Sketch, to be sure, bears the most responsibility for its struggles; frankly, that native app piece reads like a refusal to face its fate. Apple, though, shares a lot of the blame: imagine if instead of effectively forcing Sketch out of the App Store with its zealous approach to security, Apple had evolved AppKit, macOS’s framework for building applications, to provide built-in support for collaboration and live-editing.

K.Q. Dreger:

Second, it’s not about “native” and whether the app is pure Swift/Objective-C. Who cares? It’s about the feel of the thing. Can I rearrange sidebar items? Do disclosure triangles reflect the visibility of the disclosable content? Will common keyboard shortcuts work as expected? Is there consideration given to the software’s usage of my memory, CPU, and energy?

Or, simply: is it tuned for the Mac?

11 Comments

You are mixing two entirely different things here, data sharing and frontend. The latter suggests that native apps can‘t do live collaboration, even across platforms. Which is utter nonsense, best demonstrated by iWork and iCloud (and their web and Windows clients).

I think there is generally no real disagreement that native frontends provide a better user experience. There is primarily a disagreement whether native is worth the effort (from various aspects, not just business, eg on macOS BS like on Windows, who cares about UI consistency anymore).

As an individual, I don't like cloud based software -- if the company fails, or the internet goes down, I'm stuck. And that's worse than useless, since I would have created a different workflow with different software. I also happen to care about privacy, something the internet is rather bad at.

But as a corporation, it makes my life easier: a license per active employee, no software installation or incompatibilities, collaboration between employees, and someone else worries about backups. If an employee loses a laptop, no data is lost.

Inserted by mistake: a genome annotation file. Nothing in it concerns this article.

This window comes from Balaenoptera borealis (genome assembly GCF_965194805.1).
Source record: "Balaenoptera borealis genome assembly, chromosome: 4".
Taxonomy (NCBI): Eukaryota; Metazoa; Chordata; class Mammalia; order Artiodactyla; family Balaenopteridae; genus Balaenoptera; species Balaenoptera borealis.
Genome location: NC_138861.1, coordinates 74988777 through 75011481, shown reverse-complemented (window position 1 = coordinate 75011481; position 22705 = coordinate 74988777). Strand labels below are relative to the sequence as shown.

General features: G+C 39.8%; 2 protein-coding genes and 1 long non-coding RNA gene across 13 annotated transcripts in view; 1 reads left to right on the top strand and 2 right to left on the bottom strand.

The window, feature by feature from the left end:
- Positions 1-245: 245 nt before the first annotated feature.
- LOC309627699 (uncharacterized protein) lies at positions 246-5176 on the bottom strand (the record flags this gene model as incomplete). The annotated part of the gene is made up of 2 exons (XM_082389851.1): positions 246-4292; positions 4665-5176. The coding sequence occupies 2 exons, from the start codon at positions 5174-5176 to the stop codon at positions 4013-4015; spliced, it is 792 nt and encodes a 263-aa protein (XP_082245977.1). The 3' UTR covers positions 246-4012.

And as a developer, I can also see many advantages: One app runs on many platforms. No piracy. No worry about Apple breaking APIs. Recurring revenue. And with WASM, software can run at native speeds.

At this point, it seems to me that market forces are arrayed such that fewer and fewer people will create new native software.

Just a few years ago, every designer in my company used Sketch. I haven't seen anyone open it for at least a year now. It's fine to have a native client, but if you're making what is essentially a software development tool aimed at corporations, it has to be web-first. There are PMs on Windows, designers on Macs, and devs on Linux at our company who all need to be able to open things like screenflow diagrams. We need to be able to do things like embed designs in Confluence, or at least link to a live version that can be opened directly, not just upload a static file.

It doesn't matter if your app has dark mode support if the devs on Linux can't easily look at the newest versions of the designs, and maybe add a note or comment to a wireframe directly. It's just not fit for purpose.

I don't understand the negativity in the replies of that rjonesy thread at all. I get people who are all "love the Mac, but hate Apple", but, this seems to be the level of "oh, but I don't particularly like the Mac either".

Is it a mission statement? Maybe.* Is it a slightly defensive "we're doubling down on our choices"? Maybe. ¿Por Qué No Los Dos?

*) Seems to me the same Twitterati would've responded to Apple's Think Different campaign with "oh, you can't even get the grammar in two words right?" and "a-ha, but you're still a capitalist corporation! Not so different at all, then!!" Which, OK. Settle down.

(Oh, and yes, as Helge says, the idea that only web apps can collaboratively edit files is of course wrong. Not only is there no technical barrier to desktop apps using networking for collaborative editing; there are also plenty of examples of this happening.